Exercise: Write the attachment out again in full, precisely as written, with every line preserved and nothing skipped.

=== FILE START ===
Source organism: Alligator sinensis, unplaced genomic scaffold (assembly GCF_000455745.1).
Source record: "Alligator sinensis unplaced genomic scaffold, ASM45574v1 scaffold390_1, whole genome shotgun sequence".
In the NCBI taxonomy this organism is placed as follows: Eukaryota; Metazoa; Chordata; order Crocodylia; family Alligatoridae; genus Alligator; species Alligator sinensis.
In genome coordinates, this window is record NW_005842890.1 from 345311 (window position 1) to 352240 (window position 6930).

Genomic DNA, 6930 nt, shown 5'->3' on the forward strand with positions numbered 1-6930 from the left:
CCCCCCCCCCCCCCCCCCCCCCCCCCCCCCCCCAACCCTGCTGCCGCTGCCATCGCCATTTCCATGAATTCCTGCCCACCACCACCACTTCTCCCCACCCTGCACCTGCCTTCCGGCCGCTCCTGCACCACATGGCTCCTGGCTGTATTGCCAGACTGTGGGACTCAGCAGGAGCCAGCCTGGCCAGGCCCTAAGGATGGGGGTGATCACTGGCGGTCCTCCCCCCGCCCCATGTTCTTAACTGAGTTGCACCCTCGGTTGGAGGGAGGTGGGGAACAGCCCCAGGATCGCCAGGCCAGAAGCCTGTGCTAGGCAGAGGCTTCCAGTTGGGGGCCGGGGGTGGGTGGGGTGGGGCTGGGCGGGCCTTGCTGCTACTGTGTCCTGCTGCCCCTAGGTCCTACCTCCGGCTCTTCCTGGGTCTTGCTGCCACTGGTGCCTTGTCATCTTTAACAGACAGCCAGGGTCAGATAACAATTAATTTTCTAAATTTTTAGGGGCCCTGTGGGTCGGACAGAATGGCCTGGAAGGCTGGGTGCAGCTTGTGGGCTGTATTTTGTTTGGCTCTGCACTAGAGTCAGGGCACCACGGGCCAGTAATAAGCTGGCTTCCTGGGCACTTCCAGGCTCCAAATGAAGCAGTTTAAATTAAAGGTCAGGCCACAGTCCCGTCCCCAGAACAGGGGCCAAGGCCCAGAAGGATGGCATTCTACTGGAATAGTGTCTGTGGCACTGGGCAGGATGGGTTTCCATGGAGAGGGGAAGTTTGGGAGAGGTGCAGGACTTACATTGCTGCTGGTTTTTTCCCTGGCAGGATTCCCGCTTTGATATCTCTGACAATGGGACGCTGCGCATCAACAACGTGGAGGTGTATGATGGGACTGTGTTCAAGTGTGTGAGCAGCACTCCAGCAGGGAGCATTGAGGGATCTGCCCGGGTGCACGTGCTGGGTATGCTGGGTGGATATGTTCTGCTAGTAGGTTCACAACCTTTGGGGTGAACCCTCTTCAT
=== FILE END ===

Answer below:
Source organism: Alligator sinensis, unplaced genomic scaffold (assembly GCF_000455745.1).
Source record: "Alligator sinensis unplaced genomic scaffold, ASM45574v1 scaffold390_1, whole genome shotgun sequence".
In the NCBI taxonomy this organism is placed as follows: Eukaryota; Metazoa; Chordata; order Crocodylia; family Alligatoridae; genus Alligator; species Alligator sinensis.
In genome coordinates, this window is record NW_005842890.1 from 345311 (window position 1) to 352240 (window position 6930).

Genomic DNA, 6930 nt, shown 5'->3' on the forward strand with positions numbered 1-6930 from the left:
CCCCCCCCCCCCCCCCCCCCCCCCCCCCCCCCCAACCCTGCTGCCGCTGCCATCGCCATTTCCATGAATTCCTGCCCACCACCACCACTTCTCCCCACCCTGCACCTGCCTTCCGGCCGCTCCTGCACCACATGGCTCCTGGCTGTATTGCCAGACTGTGGGACTCAGCAGGAGCCAGCCTGGCCAGGCCCTAAGGATGGGGGTGATCACTGGCGGTCCTCCCCCCGCCCCATGTTCTTAACTGAGTTGCACCCTCGGTTGGAGGGAGGTGGGGAACAGCCCCAGGATCGCCAGGCCAGAAGCCTGTGCTAGGCAGAGGCTTCCAGTTGGGGGCCGGGGGTGGGTGGGGTGGGGCTGGGCGGGCCTTGCTGCTACTGTGTCCTGCTGCCCCTAGGTCCTACCTCCGGCTCTTCCTGGGTCTTGCTGCCACTGGTGCCTTGTCATCTTTAACAGACAGCCAGGGTCAGATAACAATTAATTTTCTAAATTTTTAGGGGCCCTGTGGGTCGGACAGAATGGCCTGGAAGGCTGGGTGCAGCTTGTGGGCTGTATTTTGTTTGGCTCTGCACTAGAGTCAGGGCACCACGGGCCAGTAATAAGCTGGCTTCCTGGGCACTTCCAGGCTCCAAATGAAGCAGTTTAAATTAAAGGTCAGGCCACAGTCCCGTCCCCAGAACAGGGGCCAAGGCCCAGAAGGATGGCATTCTACTGGAATAGTGTCTGTGGCACTGGGCAGGATGGGTTTCCATGGAGAGGGGAAGTTTGGGAGAGGTGCAGGACTTACATTGCTGCTGGTTTTTTCCCTGGCAGGATTCCCGCTTTGATATCTCTGACAATGGGACGCTGCGCATCAACAACGTGGAGGTGTATGATGGGACTGTGTTCAAGTGTGTGAGCAGCACTCCAGCAGGGAGCATTGAGGGATCTGCCCGGGTGCACGTGCTGGGTATGCTGGGTGGATATGTTCTGCTAGTAGGTTCACAACCTTTGGGGTGAACCCTCTTCAT